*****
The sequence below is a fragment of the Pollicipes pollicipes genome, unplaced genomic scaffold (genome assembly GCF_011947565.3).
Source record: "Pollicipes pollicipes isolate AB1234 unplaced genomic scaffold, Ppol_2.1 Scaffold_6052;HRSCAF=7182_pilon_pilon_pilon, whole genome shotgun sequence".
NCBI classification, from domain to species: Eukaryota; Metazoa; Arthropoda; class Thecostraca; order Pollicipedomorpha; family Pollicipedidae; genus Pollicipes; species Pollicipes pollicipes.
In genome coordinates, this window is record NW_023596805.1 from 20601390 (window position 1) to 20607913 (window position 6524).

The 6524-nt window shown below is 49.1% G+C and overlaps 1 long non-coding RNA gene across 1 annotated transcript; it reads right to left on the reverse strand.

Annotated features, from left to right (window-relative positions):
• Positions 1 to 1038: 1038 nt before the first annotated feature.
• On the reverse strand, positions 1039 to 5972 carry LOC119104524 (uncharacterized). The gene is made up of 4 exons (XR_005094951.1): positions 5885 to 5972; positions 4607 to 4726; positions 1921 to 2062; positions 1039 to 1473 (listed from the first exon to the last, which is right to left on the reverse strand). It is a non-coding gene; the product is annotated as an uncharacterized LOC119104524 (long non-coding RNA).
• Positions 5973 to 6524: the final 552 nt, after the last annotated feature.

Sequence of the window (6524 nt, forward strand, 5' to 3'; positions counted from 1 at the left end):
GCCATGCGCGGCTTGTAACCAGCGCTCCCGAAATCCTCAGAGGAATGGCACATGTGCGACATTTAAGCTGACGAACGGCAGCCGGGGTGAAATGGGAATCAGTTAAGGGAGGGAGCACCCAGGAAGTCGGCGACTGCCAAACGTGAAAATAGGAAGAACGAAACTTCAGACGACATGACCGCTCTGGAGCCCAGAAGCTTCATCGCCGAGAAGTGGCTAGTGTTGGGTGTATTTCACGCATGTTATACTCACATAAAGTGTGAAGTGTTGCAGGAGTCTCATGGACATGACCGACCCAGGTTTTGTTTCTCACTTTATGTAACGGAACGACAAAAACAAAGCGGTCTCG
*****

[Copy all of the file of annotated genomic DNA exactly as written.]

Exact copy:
The sequence below is a fragment of the Pollicipes pollicipes genome, unplaced genomic scaffold (genome assembly GCF_011947565.3).
Source record: "Pollicipes pollicipes isolate AB1234 unplaced genomic scaffold, Ppol_2.1 Scaffold_6052;HRSCAF=7182_pilon_pilon_pilon, whole genome shotgun sequence".
NCBI classification, from domain to species: Eukaryota; Metazoa; Arthropoda; class Thecostraca; order Pollicipedomorpha; family Pollicipedidae; genus Pollicipes; species Pollicipes pollicipes.
In genome coordinates, this window is record NW_023596805.1 from 20601390 (window position 1) to 20607913 (window position 6524).

The 6524-nt window shown below is 49.1% G+C and overlaps 1 long non-coding RNA gene across 1 annotated transcript; it reads right to left on the reverse strand.

Annotated features, from left to right (window-relative positions):
• Positions 1 to 1038: 1038 nt before the first annotated feature.
• On the reverse strand, positions 1039 to 5972 carry LOC119104524 (uncharacterized). The gene is made up of 4 exons (XR_005094951.1): positions 5885 to 5972; positions 4607 to 4726; positions 1921 to 2062; positions 1039 to 1473 (listed from the first exon to the last, which is right to left on the reverse strand). It is a non-coding gene; the product is annotated as an uncharacterized LOC119104524 (long non-coding RNA).
• Positions 5973 to 6524: the final 552 nt, after the last annotated feature.

Sequence of the window (6524 nt, forward strand, 5' to 3'; positions counted from 1 at the left end):
GCCATGCGCGGCTTGTAACCAGCGCTCCCGAAATCCTCAGAGGAATGGCACATGTGCGACATTTAAGCTGACGAACGGCAGCCGGGGTGAAATGGGAATCAGTTAAGGGAGGGAGCACCCAGGAAGTCGGCGACTGCCAAACGTGAAAATAGGAAGAACGAAACTTCAGACGACATGACCGCTCTGGAGCCCAGAAGCTTCATCGCCGAGAAGTGGCTAGTGTTGGGTGTATTTCACGCATGTTATACTCACATAAAGTGTGAAGTGTTGCAGGAGTCTCATGGACATGACCGACCCAGGTTTTGTTTCTCACTTTATGTAACGGAACGACAAAAACAAAGCGGTCTCG